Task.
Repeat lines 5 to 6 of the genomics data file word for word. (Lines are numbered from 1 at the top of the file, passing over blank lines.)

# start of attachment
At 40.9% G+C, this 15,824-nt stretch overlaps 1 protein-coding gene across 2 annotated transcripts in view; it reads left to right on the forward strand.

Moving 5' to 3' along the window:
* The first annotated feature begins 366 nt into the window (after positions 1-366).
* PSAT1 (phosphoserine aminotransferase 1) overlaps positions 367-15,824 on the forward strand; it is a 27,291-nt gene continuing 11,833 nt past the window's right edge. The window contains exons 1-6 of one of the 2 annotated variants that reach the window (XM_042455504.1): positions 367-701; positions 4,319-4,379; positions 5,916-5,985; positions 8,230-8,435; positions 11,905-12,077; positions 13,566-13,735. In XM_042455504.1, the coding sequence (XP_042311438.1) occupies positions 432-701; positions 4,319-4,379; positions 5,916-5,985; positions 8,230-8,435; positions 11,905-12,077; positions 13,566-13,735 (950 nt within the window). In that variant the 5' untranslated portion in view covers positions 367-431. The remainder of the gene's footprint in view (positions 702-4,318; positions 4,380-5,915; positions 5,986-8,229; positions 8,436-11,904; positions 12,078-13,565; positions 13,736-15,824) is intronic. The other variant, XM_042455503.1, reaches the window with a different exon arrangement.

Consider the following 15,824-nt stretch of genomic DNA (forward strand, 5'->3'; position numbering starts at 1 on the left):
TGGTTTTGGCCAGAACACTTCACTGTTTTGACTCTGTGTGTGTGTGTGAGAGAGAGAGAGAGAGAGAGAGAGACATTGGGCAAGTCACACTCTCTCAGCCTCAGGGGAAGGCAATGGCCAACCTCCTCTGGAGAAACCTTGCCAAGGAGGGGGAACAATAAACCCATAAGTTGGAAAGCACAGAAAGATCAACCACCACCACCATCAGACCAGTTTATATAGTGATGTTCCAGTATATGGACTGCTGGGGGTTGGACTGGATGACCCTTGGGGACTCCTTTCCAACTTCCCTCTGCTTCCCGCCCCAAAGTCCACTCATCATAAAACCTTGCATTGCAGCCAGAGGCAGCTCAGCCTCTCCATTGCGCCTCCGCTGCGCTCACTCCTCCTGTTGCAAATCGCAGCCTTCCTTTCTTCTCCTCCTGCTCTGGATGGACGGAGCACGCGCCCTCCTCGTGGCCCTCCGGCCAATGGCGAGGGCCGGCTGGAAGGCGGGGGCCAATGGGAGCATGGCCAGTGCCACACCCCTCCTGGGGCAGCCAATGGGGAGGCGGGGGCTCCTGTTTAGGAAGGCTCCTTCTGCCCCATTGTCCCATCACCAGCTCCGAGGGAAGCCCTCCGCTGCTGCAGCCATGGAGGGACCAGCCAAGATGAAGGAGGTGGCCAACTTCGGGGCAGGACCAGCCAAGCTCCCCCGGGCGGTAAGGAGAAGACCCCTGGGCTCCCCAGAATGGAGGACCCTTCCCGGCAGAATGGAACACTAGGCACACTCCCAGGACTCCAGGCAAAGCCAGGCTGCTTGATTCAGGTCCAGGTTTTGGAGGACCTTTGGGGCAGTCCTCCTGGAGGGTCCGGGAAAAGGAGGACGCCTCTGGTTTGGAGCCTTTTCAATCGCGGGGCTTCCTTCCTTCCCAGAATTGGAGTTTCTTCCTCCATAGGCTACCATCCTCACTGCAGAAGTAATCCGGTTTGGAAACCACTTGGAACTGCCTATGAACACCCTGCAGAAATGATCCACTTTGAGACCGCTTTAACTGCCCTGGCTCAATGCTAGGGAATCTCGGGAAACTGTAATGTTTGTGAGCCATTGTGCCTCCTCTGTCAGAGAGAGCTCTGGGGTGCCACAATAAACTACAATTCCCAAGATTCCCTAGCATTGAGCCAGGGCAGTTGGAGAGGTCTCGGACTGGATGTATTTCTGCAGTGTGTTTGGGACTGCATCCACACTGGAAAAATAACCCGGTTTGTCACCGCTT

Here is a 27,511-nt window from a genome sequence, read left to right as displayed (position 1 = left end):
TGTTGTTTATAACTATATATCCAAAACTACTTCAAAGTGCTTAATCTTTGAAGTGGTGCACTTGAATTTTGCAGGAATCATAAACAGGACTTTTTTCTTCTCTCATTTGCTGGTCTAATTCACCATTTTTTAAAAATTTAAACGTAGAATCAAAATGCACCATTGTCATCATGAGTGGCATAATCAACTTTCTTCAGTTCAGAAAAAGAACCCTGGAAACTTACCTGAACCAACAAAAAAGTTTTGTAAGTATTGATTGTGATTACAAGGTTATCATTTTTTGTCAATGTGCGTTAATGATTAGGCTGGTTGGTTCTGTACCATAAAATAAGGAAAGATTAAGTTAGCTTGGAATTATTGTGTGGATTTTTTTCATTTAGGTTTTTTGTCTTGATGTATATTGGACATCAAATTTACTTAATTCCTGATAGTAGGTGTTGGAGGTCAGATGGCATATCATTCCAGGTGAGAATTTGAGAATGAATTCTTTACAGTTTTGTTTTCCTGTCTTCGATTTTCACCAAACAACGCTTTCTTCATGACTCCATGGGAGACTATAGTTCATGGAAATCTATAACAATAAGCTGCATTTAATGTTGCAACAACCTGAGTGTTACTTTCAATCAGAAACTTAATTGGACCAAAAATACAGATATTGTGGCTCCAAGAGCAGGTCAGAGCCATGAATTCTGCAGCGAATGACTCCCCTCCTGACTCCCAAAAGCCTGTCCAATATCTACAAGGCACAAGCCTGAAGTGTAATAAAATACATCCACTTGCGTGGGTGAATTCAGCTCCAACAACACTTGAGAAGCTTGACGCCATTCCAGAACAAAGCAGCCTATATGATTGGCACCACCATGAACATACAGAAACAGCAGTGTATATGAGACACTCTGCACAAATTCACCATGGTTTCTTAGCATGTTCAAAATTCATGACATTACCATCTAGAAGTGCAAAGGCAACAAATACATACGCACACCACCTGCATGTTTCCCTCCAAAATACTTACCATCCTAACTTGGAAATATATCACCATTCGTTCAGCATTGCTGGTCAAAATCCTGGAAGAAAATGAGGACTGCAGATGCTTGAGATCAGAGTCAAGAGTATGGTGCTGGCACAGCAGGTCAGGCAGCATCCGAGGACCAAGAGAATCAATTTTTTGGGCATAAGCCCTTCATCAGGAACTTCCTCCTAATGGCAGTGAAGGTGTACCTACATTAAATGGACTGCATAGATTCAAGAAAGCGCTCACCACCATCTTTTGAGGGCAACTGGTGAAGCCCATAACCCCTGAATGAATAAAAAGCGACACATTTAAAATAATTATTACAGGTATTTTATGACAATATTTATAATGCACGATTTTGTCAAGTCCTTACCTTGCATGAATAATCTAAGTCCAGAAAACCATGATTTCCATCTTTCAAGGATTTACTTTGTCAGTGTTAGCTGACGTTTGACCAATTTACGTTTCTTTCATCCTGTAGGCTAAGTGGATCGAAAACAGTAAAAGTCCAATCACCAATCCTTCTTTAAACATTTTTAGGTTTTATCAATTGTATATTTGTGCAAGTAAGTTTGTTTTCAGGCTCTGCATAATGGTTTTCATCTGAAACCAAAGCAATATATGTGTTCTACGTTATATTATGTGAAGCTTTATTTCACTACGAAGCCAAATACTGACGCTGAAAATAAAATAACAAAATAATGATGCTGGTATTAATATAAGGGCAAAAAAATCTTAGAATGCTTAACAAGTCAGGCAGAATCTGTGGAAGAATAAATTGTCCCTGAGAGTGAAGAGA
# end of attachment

Consider the following 15,824-nt stretch of genomic DNA (forward strand, 5'->3'; position numbering starts at 1 on the left):
TGGTTTTGGCCAGAACACTTCACTGTTTTGACTCTGTGTGTGTGTGTGAGAGAGAGAGAGAGAGAGAGAGAGACATTGGGCAAGTCACACTCTCTCAGCCTCAGGGGAAGGCAATGGCCAACCTCCTCTGGAGAAACCTTGCCAAGGAGGGGGAACAATAAACCCATAAGTTGGAAAGCACAGAAAGATCAACCACCACCACCATCAGACCAGTTTATATAGTGATGTTCCAGTATATGGACTGCTGGGGGTTGGACTGGATGACCCTTGGGGACTCCTTTCCAACTTCCCTCTGCTTCCCGCCCCAAAGTCCACTCATCATAAAACCTTGCATTGCAGCCAGAGGCAGCTCAGCCTCTCCATTGCGCCTCCGCTGCGCTCACTCCTCCTGTTGCAAATCGCAGCCTTCCTTTCTTCTCCTCCTGCTCTGGATGGACGGAGCACGCGCCCTCCTCGTGGCCCTCCGGCCAATGGCGAGGGCCGGCTGGAAGGCGGGGGCCAATGGGAGCATGGCCAGTGCCACACCCCTCCTGGGGCAGCCAATGGGGAGGCGGGGGCTCCTGTTTAGGAAGGCTCCTTCTGCCCCATTGTCCCATCACCAGCTCCGAGGGAAGCCCTCCGCTGCTGCAGCCATGGAGGGACCAGCCAAGATGAAGGAGGTGGCCAACTTCGGGGCAGGACCAGCCAAGCTCCCCCGGGCGGTAAGGAGAAGACCCCTGGGCTCCCCAGAATGGAGGACCCTTCCCGGCAGAATGGAACACTAGGCACACTCCCAGGACTCCAGGCAAAGCCAGGCTGCTTGATTCAGGTCCAGGTTTTGGAGGACCTTTGGGGCAGTCCTCCTGGAGGGTCCGGGAAAAGGAGGACGCCTCTGGTTTGGAGCCTTTTCAATCGCGGGGCTTCCTTCCTTCCCAGAATTGGAGTTTCTTCCTCCATAGGCTACCATCCTCACTGCAGAAGTAATCCGGTTTGGAAACCACTTGGAACTGCCTATGAACACCCTGCAGAAATGATCCACTTTGAGACCGCTTTAACTGCCCTGGCTCAATGCTAGGGAATCTCGGGAAACTGTAATGTTTGTGAGCCATTGTGCCTCCTCTGTCAGAGAGAGCTCTGGGGTGCCACAATAAACTACAATTCCCAAGATTCCCTAGCATTGAGCCAGGGCAGTTGGAGAGGTCTCGGACTGGATGTATTTCTGCAGTGTGTTTGGGACTGCATCCACACTGGAAAAATAACCCGGTTTGTCACCGCTT